Stories about Software


Transitioning from Manual to Automated Code Review

Editorial note: I originally wrote this post for the SubMain blog.  You can check out the original here, at their site.  While you’re there, have a look at CodeIt.Right.

I can almost sense the indignation from some of you.  You read the title and then began to seethe a little.  Then you clicked the link to see what kind sophistry awaited you.  “There is no substitute for peer review.”

Relax.  I agree with you.  In fact, I think that any robust review process should include a healthy amount of human and automated review.  And, of course, you also need your test pyramid, integration and deployment strategies, and the whole nine yards.  Having a truly mature software shop takes a great deal of work and involves standing on the shoulders of giants.  So, please, give me a little latitude with the premise of the post.

Today I want to talk about how one could replace manual code review with automated code review only, should the need arise.

Why Would The Need for This Arise?

You might struggle to imagine why this would ever prove necessary.  Those of you with many years logged in the enterprise in particular probably find this puzzling.  But you might find manual code inspection axed from your process for any number of reasons other than, “we’ve decided we don’t value the activity.”

First and most egregiously, a team’s manager might come along with an eye toward cost savings.  “I need you to spend less time reading code and more time writing it!”  In that case, you’ll need to move away from the practice, and going toward automation beats abandoning it altogether.  Of course, if that happens, I also recommend dusting off your resume.  In the first place, you have a penny-wise, pound-foolish manager.  And, secondly, management shouldn’t micromanage you at this level.  Figuring out how to deliver good software should be your responsibility.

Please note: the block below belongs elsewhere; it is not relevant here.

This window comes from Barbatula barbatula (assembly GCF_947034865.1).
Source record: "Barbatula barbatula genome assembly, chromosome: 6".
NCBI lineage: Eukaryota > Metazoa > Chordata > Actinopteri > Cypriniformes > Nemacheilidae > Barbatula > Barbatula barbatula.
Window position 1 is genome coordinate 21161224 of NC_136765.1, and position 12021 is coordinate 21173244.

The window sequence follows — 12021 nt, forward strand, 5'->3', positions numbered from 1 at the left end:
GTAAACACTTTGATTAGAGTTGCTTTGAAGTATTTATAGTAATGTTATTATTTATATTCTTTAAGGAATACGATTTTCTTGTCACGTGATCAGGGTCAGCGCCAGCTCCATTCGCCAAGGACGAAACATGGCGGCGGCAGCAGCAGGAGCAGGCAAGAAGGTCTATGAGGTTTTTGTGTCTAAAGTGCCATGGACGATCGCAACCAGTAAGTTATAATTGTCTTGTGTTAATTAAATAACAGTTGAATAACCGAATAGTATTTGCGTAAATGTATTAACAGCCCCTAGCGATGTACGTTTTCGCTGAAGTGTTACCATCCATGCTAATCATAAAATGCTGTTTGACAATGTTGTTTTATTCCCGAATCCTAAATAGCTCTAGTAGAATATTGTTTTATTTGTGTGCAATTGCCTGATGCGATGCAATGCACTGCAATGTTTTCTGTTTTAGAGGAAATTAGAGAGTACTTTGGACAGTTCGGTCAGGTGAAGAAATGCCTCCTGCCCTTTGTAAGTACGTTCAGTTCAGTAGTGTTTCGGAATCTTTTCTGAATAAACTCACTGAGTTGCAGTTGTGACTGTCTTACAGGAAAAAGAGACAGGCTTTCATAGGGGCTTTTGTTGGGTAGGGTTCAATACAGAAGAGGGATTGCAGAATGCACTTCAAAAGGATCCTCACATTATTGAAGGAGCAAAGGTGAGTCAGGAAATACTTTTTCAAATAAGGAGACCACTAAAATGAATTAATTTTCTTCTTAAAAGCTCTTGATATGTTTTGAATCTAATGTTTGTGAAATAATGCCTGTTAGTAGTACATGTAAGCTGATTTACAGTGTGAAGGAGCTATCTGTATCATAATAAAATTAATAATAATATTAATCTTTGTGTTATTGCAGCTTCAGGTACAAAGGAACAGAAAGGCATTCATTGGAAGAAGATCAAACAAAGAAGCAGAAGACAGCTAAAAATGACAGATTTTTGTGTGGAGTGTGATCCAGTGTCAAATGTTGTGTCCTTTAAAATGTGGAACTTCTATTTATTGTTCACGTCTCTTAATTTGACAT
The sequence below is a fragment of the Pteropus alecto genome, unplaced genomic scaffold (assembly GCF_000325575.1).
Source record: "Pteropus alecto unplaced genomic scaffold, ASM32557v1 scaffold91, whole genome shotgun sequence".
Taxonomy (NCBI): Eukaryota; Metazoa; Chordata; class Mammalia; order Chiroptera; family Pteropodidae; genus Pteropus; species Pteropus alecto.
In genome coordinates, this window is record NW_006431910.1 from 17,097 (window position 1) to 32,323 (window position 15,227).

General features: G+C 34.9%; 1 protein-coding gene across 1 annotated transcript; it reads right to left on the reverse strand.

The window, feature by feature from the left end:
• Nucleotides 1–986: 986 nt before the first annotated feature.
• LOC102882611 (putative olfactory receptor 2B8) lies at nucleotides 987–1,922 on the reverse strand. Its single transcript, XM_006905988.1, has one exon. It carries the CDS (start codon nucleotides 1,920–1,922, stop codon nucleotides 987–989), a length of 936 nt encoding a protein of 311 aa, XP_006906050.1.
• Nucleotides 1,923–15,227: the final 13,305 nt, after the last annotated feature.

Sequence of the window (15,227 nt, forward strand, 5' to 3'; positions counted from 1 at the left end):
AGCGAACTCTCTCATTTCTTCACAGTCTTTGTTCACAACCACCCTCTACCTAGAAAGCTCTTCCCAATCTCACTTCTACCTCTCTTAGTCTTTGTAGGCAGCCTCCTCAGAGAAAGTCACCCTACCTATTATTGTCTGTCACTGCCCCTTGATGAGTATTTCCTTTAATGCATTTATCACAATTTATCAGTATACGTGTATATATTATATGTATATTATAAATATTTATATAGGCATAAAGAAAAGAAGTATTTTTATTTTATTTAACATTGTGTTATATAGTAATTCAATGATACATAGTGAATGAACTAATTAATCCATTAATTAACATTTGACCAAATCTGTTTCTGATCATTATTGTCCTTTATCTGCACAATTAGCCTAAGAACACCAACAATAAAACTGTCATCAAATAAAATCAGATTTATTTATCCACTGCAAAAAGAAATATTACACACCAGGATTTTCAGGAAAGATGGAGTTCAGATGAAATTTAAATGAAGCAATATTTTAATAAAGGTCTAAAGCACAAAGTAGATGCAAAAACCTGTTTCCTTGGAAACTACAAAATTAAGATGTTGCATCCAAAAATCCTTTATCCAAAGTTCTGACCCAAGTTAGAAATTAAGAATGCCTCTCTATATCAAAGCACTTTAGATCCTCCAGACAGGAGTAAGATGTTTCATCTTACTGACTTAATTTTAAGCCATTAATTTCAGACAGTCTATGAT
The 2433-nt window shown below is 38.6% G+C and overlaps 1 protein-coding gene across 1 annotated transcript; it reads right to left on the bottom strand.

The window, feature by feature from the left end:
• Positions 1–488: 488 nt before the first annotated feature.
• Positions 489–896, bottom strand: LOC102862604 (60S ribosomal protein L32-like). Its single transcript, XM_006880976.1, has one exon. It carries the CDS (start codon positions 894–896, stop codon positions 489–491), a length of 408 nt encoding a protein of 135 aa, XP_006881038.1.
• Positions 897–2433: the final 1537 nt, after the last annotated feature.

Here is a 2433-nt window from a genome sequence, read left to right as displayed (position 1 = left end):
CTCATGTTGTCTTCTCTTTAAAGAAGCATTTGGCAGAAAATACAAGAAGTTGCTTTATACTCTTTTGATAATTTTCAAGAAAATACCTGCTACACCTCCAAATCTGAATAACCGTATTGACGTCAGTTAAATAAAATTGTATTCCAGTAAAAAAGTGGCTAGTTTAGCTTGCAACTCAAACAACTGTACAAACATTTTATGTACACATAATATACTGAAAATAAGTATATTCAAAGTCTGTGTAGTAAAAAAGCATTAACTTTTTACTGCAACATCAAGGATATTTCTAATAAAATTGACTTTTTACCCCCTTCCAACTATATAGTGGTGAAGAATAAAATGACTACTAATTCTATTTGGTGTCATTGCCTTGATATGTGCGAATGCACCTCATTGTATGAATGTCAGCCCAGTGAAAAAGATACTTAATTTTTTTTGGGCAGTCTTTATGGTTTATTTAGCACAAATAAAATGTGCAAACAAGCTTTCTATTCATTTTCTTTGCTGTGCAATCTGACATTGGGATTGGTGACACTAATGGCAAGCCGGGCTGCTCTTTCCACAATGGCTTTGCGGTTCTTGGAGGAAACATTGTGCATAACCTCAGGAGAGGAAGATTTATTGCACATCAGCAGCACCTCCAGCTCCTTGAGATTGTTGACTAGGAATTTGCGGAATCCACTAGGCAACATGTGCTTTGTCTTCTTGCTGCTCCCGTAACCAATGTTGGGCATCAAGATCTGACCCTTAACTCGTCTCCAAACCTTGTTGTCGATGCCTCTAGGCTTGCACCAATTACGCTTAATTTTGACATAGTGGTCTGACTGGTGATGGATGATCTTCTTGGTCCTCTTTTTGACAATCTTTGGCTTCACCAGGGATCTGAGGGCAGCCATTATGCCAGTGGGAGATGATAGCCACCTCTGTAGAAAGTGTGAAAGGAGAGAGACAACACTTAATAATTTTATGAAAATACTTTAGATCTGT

But let’s consider less unfortunate situations.  Perhaps you currently work on a team of 2, and number 2 just handed in her two week’s notice.  Even if your organization back-fills your erstwhile teammate, you have some time before the newbie can meaningfully review your code.  Or, perhaps you work for a larger team, but everyone gradually becomes so busy and fragmented in responsibility as not to have the time for much manual peer review.

In my travels, this last case actually happens pretty frequently.  And then you have to chose: abandon the practice altogether, or move toward an automated version.  Pretty easy choice, if you ask me.

First, Take Inventory

Assuming no one has yet forced your hand, pause to take inventory.  What currently happens as part of your review process?  What sorts of feedback do you get?

If your reviews happen in some kind of asynchronous format, then great.  This should prove easy enough to capture, since you’ll need only to go through your emails or issues list or whatever you use.  Do you have in-person reviews, but chronicle the findings?  Just as good for our purposes here.

But if these reviews happen in more ad hoc fashion, then you have some work to do.  Start documenting the feedback and resultant action items.  After all, in order to create a suitable replacement strategy for an activity, you must first thoroughly understand that activity.

Automate the Automate-able

With your list in place, you can now start figuring out how to replace your expiring manual process.  First up, identify the things you can easily automate that come up during reviews.